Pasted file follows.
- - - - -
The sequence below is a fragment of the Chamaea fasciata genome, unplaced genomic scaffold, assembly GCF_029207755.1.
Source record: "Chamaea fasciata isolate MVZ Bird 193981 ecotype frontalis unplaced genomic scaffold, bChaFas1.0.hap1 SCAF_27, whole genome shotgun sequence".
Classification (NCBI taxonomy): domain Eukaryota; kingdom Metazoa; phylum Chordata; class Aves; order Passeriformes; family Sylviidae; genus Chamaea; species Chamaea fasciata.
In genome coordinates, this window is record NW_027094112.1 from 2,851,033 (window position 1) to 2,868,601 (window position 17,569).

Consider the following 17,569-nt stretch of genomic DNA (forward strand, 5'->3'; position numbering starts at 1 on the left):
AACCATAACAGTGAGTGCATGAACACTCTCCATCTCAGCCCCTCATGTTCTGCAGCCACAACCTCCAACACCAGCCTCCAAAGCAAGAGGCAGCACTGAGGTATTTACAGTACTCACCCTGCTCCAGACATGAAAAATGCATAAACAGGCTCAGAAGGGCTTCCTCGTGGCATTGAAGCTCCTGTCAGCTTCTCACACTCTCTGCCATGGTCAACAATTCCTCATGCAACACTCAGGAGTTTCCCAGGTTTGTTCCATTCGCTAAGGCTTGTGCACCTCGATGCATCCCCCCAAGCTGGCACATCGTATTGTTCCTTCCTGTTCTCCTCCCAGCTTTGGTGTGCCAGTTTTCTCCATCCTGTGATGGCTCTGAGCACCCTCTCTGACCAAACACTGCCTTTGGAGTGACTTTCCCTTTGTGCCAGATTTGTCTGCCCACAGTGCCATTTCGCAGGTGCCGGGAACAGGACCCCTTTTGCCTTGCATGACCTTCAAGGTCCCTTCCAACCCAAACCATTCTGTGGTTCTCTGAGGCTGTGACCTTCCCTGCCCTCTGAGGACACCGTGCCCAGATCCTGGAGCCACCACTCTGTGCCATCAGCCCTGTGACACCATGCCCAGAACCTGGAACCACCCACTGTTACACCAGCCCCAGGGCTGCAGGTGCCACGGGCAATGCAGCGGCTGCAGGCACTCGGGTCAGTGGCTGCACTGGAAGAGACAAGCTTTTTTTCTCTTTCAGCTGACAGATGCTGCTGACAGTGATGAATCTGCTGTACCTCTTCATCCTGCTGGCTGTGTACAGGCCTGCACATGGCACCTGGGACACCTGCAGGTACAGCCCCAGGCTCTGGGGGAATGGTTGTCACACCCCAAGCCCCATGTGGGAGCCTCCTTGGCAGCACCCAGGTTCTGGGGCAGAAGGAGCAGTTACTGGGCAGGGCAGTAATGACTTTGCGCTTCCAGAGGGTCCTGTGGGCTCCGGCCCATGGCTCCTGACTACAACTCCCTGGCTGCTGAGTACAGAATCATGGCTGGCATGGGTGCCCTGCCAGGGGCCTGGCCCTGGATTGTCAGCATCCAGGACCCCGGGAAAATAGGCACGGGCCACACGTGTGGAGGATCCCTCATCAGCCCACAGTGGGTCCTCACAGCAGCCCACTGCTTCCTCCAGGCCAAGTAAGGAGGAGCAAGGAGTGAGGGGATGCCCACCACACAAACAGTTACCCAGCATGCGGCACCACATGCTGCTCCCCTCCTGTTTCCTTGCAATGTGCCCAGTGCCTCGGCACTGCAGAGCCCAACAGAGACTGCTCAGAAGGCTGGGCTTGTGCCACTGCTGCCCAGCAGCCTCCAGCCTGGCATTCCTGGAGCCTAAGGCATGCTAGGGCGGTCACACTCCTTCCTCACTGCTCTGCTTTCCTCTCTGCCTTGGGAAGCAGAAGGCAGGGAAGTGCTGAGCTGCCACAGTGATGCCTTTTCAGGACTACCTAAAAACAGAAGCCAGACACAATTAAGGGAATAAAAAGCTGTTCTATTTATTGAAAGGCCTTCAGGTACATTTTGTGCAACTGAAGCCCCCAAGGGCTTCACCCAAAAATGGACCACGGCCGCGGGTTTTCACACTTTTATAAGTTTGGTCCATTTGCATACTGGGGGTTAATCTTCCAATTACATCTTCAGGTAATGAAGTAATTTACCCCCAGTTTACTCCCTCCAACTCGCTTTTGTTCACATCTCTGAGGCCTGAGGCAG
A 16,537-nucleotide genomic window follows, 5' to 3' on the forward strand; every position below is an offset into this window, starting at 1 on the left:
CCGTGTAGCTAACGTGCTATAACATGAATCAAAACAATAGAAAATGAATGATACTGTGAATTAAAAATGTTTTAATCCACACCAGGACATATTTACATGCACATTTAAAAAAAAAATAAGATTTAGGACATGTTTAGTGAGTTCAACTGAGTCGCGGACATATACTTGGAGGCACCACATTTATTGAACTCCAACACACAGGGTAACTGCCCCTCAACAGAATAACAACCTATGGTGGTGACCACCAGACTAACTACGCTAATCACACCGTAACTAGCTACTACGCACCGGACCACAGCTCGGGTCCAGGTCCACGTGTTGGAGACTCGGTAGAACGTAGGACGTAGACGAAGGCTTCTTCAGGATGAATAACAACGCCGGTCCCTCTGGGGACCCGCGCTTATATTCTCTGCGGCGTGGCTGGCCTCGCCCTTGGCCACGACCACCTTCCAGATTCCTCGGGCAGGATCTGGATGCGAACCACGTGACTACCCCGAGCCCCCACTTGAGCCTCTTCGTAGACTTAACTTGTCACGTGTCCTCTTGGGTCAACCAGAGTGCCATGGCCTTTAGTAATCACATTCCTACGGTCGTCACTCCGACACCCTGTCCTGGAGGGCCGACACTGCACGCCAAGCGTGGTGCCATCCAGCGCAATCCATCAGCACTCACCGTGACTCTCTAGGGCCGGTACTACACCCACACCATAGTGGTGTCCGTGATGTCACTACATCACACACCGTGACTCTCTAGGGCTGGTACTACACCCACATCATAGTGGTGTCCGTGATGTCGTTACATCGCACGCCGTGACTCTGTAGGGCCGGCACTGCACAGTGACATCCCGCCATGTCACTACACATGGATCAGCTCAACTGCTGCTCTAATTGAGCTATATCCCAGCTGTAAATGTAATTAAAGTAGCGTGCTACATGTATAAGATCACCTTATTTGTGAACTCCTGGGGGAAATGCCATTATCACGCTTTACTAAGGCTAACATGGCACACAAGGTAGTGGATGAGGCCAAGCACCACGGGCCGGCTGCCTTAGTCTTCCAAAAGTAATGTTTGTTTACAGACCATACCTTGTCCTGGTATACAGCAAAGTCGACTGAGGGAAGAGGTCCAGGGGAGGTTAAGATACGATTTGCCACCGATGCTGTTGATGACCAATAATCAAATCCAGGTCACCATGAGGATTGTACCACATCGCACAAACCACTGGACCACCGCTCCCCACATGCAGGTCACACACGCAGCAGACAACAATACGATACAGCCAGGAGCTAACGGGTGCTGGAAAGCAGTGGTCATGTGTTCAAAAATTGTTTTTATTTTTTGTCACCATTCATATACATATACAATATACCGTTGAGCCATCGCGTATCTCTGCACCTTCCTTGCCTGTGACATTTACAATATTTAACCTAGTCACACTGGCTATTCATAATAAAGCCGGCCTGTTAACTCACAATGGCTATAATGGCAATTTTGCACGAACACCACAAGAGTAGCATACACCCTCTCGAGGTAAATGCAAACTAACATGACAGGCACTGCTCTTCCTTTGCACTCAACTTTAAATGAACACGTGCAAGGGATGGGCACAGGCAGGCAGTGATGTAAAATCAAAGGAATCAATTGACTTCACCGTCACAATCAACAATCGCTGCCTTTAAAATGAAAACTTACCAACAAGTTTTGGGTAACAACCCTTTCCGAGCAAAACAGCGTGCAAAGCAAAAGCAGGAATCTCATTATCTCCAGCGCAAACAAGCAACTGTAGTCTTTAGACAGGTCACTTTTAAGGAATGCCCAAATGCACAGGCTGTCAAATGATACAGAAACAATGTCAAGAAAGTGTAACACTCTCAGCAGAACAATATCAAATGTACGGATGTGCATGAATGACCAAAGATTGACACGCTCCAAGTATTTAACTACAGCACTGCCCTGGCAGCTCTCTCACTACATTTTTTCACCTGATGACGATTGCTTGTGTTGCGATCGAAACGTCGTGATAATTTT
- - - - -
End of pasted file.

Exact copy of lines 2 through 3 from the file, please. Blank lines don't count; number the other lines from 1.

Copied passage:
Source record: "Chamaea fasciata isolate MVZ Bird 193981 ecotype frontalis unplaced genomic scaffold, bChaFas1.0.hap1 SCAF_27, whole genome shotgun sequence".
Classification (NCBI taxonomy): domain Eukaryota; kingdom Metazoa; phylum Chordata; class Aves; order Passeriformes; family Sylviidae; genus Chamaea; species Chamaea fasciata.